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Music to My Ears

by Ulises Pabon

Guitar Center is the largest chain of musical instrument retailers in the world with 223 locations throughout the United States. I recently spent some time at one of its outlets in Tampa, Florida. For a guitar enthusiast, it’s like walking into a candy store.

I skipped the electric and the steal-stringed acoustics and went directly to the nylon-stringed classical guitar section. I wasn’t planning on buying a guitar; I just wanted to experience strumming some of the top Spanish brands. It’s not every day that you get the opportunity to play a Jose Ramirez or a Manuel Rodriguez flamenco. While the workmanship and sound of a Takamine or a Yamaha – both Japanese made – is respectable, laying your hands on a genuine Spanish guitar is a spiritual experience.

What I wasn’t ready for was discovering the birthplace of the Cordova I had in my hands. After testing about half a dozen guitars, without doubt, this was the smoothest to play. The music it produced was superb and the workmanship outstanding. You can imagine the look on my face when I peered inside the body and stared at the fine print on the label that read: Made in China.

I was appalled. Convinced I had somehow misread the label, I did a second take, and a third take. I knew about Cordova’s two workshops in Spain and its workshop in Portugal. As for this beauty, Made in China, it was. I decided to play the guitar again to discover its hidden flaws. It was almost as if I didn’t want it to sound so good. The dammed thing was flawless! I hung it against the wall beside its fellow companions and walked out of the store, speechless.

As I drove back to the hotel, I struggled with what had just happened. Had I been “punk’d” or was this a lesson on the power of paradigms? Themes of competition and the longevity of value propositions came to mind. Or was this experience just a sample of stronger geopolitical and economic tectonic shifts?

During the second half of the twentieth century, we witnessed how Made in Japan evolved from being a sign of cheap imitations to the benchmark of quality and workmanship. The $600 beauty I was tinkering with was evidence that Made in China was following in the footsteps of Made in Japan.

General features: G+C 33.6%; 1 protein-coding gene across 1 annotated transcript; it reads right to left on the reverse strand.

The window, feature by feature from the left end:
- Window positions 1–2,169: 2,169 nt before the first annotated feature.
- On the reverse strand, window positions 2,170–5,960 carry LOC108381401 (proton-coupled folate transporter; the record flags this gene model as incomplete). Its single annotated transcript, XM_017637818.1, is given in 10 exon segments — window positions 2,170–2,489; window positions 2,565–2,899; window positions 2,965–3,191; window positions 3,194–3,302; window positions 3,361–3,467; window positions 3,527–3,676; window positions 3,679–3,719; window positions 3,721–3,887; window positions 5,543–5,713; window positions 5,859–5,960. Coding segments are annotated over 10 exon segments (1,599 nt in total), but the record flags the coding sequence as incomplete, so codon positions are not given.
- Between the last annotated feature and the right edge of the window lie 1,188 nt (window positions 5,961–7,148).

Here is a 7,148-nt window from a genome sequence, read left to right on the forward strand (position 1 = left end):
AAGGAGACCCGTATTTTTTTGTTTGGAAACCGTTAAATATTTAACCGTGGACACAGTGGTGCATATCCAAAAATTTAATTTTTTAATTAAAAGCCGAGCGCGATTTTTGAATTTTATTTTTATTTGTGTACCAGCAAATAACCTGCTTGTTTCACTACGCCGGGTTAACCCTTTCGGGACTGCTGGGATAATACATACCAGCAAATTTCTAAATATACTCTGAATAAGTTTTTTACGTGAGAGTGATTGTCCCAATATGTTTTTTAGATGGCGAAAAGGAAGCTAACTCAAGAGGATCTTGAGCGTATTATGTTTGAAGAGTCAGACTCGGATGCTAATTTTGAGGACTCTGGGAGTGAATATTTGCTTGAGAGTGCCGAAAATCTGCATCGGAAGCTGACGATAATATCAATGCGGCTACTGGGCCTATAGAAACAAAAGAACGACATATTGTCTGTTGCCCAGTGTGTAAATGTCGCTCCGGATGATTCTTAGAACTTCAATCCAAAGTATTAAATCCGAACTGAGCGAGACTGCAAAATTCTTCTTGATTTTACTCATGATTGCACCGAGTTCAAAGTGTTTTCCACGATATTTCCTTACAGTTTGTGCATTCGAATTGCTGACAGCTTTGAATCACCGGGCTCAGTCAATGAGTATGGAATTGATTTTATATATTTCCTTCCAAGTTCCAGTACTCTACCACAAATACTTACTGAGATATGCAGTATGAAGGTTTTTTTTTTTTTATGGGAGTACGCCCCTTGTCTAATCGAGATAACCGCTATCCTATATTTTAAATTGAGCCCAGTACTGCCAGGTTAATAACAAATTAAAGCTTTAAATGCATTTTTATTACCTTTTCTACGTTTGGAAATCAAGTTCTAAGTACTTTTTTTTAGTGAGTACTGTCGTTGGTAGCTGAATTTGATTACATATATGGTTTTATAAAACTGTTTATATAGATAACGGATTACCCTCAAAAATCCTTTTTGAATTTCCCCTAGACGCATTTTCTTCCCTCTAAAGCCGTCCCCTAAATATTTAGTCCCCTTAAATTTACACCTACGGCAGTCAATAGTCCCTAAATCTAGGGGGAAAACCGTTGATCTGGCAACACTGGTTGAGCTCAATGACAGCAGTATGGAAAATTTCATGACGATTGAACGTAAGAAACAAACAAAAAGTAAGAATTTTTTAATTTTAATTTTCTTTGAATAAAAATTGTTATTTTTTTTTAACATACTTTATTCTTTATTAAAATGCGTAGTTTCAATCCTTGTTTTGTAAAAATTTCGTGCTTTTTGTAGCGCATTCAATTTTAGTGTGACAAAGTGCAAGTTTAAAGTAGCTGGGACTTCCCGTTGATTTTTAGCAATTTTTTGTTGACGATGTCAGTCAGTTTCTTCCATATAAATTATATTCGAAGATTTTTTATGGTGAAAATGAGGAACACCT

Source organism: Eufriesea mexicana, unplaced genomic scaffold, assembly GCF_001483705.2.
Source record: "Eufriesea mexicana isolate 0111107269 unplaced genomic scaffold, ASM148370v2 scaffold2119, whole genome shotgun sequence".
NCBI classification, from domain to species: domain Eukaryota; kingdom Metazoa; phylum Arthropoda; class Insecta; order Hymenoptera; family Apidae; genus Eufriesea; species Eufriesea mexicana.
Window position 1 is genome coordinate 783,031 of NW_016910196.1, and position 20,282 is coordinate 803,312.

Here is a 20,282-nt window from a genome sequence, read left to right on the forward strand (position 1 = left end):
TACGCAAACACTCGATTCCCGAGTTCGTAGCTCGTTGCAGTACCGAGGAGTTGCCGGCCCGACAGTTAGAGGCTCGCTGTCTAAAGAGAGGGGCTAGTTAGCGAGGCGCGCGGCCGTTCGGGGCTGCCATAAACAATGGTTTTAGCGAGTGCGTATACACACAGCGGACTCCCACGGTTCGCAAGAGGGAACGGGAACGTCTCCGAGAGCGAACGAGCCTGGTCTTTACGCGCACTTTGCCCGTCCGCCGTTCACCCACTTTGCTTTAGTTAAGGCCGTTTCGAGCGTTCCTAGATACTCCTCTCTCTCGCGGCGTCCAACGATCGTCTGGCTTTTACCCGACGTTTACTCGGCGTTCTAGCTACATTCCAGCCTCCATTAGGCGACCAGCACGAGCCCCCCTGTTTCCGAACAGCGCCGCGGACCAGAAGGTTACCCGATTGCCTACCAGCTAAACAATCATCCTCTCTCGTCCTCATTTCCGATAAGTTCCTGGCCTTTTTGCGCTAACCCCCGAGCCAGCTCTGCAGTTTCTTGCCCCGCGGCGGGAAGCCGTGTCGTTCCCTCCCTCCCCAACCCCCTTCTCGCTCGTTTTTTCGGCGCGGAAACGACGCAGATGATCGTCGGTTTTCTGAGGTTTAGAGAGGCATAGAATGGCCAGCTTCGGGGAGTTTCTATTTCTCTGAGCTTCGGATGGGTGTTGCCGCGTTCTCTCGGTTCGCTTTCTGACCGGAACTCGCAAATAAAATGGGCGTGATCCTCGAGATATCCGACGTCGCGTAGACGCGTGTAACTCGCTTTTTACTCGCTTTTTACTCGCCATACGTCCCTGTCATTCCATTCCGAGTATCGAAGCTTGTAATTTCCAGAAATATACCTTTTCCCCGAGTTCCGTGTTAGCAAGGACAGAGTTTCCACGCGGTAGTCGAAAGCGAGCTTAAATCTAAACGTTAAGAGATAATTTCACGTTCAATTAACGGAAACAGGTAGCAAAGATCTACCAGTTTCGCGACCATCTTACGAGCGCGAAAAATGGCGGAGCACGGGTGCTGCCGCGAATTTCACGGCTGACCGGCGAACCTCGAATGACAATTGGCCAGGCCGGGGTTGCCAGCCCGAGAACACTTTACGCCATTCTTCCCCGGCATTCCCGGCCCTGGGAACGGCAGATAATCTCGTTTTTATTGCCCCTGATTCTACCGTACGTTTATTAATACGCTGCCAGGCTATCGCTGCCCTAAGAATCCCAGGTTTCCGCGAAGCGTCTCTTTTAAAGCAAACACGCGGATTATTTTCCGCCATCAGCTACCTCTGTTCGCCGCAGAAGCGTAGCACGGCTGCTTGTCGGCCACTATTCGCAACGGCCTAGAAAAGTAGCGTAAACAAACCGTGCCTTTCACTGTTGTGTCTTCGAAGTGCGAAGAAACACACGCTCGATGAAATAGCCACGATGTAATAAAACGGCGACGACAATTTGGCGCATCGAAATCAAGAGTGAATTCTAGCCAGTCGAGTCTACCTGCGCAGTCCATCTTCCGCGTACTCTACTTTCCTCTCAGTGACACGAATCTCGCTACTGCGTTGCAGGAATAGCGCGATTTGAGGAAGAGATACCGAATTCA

In a recent survey, business leaders were asked whether they considered their company offerings to be significantly different from their competitors’. Eighty percent of respondents answered yes. However, when customers where surveyed, only one in ten felt they were purchasing a unique and differentiated product or service. The study looked at healthcare services, financial and insurance services, consumer electronics products, and food and beverage products. The conclusion was consistent: consumers perceive they are being catered to with non-differentiated products and services.

This value-gap between what executives think and what customers perceive shouldn’t be taken lightly. The general impression we get during strategy formulation exercises and strategic planning sessions is that business owners overestimate the uniqueness of their value proposition. When we press for evidence of the dramatic difference their value proposition carries and for clarity regarding the explicit benefit their offering delivers (these are two of the three “acid tests” we use to assess value propositions), silence prevails.

In business literature, the term “commoditization” refers to the process by which goods and services that have economic value and are distinguishable in terms of attributes (uniqueness or brand) end up becoming simple commodities in the eyes of the market or consumer. The implicit assumption behind the term, though, is that when commoditization occurs, products drop to the low end of the value chain.

The Cordova guitar, however, is an example of a different kind of commoditization. Here we have a high-end product, priced accordingly, doing to the Jose Ramirez and Yamaha of the world what Lexus did to BMW and Mercedes.

Intimidating? Perhaps. Challenging? No doubt. Paralyzing? Never! The time to master the art of creativity and innovation is now. The moment for reinvention is now. The time to embrace change is now. Innovation, reinvention, change; let these all become “music to our ears”.


2020 Update

I wrote this article about 8 years ago. I'm now a proud owner of a Le Patrie Collection QIT acoustic guitar. It has solid rosewood back and sides, a mahogany neck, and a solid cedar top. It's beautiful, well made, and plays incredible. And it's made in Canada, by the way. Sorry Spain. Le Patrie is the brand name for Godin's line of acoustic guitars.

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